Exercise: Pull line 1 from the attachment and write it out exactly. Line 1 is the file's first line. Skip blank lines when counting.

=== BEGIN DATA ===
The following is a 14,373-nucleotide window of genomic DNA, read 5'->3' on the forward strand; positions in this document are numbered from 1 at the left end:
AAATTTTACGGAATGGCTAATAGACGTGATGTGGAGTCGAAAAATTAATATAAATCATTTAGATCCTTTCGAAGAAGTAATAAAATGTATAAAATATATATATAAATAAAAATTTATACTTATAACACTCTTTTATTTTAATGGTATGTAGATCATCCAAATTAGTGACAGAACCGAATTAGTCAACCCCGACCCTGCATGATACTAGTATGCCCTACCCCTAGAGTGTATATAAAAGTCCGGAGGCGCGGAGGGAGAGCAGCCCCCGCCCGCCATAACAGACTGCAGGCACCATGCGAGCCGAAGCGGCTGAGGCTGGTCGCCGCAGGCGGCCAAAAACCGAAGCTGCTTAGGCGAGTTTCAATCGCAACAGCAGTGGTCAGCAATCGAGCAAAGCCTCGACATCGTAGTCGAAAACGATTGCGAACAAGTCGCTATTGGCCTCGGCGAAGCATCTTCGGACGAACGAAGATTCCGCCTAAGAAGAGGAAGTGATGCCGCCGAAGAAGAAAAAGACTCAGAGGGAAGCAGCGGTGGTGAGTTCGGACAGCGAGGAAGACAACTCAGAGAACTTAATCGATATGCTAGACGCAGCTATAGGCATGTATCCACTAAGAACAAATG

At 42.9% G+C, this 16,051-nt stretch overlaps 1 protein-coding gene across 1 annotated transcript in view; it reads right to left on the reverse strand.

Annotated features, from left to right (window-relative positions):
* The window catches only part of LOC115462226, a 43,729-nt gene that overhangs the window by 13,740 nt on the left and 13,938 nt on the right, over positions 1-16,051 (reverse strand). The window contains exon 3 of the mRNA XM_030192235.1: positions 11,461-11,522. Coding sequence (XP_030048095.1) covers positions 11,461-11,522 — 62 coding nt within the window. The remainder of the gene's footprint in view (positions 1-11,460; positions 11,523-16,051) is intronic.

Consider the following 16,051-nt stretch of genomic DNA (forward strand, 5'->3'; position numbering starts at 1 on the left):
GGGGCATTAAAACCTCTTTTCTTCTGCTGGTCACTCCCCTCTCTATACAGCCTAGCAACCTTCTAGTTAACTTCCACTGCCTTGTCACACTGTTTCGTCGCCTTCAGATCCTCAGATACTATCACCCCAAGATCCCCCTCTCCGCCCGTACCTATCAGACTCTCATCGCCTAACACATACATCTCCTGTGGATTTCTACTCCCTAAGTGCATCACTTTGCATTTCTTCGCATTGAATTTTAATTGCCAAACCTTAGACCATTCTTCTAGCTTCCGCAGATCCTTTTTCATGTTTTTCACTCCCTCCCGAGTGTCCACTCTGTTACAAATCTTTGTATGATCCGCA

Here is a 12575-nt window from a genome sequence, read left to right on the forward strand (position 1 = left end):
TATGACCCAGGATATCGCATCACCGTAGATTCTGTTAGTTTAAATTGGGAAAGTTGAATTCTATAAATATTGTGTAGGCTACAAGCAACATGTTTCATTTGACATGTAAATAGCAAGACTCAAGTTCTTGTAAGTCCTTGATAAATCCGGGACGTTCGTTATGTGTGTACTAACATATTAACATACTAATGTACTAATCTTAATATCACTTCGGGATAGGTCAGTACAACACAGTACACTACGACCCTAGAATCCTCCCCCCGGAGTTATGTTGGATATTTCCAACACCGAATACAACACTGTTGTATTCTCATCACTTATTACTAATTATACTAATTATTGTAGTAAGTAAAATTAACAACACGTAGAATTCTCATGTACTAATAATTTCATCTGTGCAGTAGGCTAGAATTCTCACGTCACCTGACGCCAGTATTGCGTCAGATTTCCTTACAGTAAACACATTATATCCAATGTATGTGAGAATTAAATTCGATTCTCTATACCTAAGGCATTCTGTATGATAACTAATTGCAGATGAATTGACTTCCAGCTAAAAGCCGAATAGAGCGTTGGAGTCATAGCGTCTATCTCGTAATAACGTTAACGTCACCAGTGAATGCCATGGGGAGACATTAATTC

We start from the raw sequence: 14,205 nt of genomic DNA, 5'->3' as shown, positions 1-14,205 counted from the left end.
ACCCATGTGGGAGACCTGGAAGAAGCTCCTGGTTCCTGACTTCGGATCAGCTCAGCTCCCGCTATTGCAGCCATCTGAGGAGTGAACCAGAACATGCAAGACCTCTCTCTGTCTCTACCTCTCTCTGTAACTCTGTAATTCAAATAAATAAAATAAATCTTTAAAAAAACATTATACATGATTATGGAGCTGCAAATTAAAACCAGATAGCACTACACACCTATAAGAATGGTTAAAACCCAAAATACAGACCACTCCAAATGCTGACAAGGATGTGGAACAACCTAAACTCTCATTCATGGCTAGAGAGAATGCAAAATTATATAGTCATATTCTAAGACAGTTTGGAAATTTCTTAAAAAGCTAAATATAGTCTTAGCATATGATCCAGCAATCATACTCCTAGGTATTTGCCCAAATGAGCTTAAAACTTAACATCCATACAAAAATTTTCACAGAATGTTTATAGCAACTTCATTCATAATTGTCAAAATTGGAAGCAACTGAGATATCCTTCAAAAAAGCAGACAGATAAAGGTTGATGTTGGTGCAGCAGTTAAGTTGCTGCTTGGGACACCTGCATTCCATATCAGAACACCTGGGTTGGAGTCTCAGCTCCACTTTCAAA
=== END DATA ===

The following is a 14,373-nucleotide window of genomic DNA, read 5'->3' on the forward strand; positions in this document are numbered from 1 at the left end: